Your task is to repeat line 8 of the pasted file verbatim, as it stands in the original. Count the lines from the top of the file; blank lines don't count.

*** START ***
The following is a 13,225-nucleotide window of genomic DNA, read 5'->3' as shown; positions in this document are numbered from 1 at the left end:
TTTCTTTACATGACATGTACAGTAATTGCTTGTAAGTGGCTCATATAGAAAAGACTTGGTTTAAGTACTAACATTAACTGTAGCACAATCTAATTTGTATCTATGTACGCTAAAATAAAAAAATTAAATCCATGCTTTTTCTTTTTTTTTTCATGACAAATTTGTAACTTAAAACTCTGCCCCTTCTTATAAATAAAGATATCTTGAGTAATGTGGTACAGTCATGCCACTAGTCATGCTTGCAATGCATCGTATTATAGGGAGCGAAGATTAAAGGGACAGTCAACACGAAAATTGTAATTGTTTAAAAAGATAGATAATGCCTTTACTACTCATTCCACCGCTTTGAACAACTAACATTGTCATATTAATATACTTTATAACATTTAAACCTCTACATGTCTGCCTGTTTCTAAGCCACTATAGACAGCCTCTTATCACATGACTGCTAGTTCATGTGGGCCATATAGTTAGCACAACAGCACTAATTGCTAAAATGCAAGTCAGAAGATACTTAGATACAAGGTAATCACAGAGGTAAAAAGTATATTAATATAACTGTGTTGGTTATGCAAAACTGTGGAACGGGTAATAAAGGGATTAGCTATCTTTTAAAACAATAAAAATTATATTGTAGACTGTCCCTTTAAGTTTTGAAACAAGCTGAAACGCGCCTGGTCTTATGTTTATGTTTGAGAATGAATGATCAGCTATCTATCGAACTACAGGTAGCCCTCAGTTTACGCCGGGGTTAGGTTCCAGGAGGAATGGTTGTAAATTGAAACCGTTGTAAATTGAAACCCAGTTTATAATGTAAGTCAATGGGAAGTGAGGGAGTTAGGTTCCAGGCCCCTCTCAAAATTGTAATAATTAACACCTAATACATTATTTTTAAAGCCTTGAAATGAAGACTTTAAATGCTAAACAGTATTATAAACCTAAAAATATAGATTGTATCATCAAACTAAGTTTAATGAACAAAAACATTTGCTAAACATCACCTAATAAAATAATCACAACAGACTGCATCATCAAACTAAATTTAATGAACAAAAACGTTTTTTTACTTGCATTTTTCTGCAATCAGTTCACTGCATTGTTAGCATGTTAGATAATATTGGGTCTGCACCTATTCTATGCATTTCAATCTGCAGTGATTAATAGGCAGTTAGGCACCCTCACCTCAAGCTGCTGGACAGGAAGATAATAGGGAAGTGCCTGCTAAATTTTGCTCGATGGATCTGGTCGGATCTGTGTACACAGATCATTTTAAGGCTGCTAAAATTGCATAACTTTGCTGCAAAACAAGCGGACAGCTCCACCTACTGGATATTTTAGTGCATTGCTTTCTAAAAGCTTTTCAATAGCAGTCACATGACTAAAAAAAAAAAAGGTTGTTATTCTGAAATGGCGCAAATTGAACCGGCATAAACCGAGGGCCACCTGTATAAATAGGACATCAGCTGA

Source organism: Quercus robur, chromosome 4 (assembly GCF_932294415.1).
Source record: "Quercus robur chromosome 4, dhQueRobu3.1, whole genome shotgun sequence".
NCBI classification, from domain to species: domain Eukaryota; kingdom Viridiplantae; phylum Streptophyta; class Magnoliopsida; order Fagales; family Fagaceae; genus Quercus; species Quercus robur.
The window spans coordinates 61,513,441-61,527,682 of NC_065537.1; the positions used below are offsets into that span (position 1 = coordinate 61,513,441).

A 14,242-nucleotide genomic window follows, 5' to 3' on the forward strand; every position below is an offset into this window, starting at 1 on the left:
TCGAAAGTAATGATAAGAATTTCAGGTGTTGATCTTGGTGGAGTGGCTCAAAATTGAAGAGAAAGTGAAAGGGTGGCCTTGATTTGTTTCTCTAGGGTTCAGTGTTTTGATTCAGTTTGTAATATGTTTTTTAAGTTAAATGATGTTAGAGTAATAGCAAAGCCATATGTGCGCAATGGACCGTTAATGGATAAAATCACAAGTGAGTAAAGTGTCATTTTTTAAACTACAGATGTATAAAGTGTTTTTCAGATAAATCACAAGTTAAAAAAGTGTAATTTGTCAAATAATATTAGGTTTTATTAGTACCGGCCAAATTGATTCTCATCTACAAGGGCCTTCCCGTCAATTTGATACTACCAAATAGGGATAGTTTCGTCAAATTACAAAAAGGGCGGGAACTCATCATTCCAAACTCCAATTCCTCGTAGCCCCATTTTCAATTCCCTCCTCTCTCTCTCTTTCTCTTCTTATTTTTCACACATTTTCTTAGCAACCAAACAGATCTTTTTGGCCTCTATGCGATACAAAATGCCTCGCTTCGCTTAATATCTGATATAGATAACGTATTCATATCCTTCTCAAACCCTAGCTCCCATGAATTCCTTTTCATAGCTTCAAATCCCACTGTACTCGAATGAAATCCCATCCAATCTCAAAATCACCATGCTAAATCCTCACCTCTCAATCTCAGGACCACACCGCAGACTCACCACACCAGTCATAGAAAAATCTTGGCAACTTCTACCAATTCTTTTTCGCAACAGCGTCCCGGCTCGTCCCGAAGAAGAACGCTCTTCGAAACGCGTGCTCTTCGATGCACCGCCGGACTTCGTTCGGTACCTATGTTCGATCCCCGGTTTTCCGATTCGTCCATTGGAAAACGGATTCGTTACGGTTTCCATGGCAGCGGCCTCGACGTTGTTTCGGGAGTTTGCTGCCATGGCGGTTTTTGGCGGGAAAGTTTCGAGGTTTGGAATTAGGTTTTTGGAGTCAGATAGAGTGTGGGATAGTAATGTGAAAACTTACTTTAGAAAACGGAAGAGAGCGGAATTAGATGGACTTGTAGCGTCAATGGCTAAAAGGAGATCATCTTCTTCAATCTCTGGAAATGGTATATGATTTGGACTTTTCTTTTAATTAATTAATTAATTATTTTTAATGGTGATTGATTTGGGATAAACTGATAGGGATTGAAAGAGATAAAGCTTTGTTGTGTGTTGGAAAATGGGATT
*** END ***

TCGAAAGTAATGATAAGAATTTCAGGTGTTGATCTTGGTGGAGTGGCTCAAAATTGAAGAGAAAGTGAAAGGGTGGCCTTGATTTGTTTCTCTAGGGTTCAGTGTTTTGATTCAGTTTGTAATATGTTTTTTAAGTTAAATGATGTTAGAGTAATAGCAAAGCCATATGTGCGCAATGGACCGTTAATGGATAAAATCACAAGTGAGTAAAGTGTCATTTTTTAAACTACAGATGTATAAAGTGTTTTTCAGATAAATCACAAGTTAAAAAAGTGTAATTTGTCAAATAATATTAGGTTTTATTAGTACCGGCCAAATTGATTCTCATCTACAAGGGCCTTCCCGTCAATTTGATACTACCAAATAGGGATAGTTTCGTCAAATTACAAAAAGGGCGGGAACTCATCATTCCAAACTCCAATTCCTCGTAGCCCCATTTTCAATTCCCTCCTCTCTCTCTCTTTCTCTTCTTATTTTTCACACATTTTCTTAGCAACCAAACAGATCTTTTTGGCCTCTATGCGATACAAAATGCCTCGCTTCGCTTAATATCTGATATAGATAACGTATTCATATCCTTCTCAAACCCTAGCTCCCATGAATTCCTTTTCATAGCTTCAAATCCCACTGTACTCGAATGAAATCCCATCCAATCTCAAAATCACCATGCTAAATCCTCACCTCTCAATCTCAGGACCACACCGCAGACTCACCACACCAGTCATAGAAAAATCTTGGCAACTTCTACCAATTCTTTTTCGCAACAGCGTCCCGGCTCGTCCCGAAGAAGAACGCTCTTCGAAACGCGTGCTCTTCGATGCACCGCCGGACTTCGTTCGGTACCTATGTTCGATCCCCGGTTTTCCGATTCGTCCATTGGAAAACGGATTCGTTACGGTTTCCATGGCAGCGGCCTCGACGTTGTTTCGGGAGTTTGCTGCCATGGCGGTTTTTGGCGGGAAAGTTTCGAGGTTTGGAATTAGGTTTTTGGAGTCAGATAGAGTGTGGGATAGTAATGTGAAAACTTACTTTAGAAAACGGAAGAGAGCGGAATTAGATGGACTTGTAGCGTCAATGGCTAAAAGGAGATCATCTTCTTCAATCTCTGGAAATGGTATATGATTTGGACTTTTCTTTTAATTAATTAATTAATTATTTTTAATGGTGATTGATTTGGGATAAACTGATAGGGATTGAAAGAGATAAAGCTTTGTTGTGTGTTGGAAAATGGGATT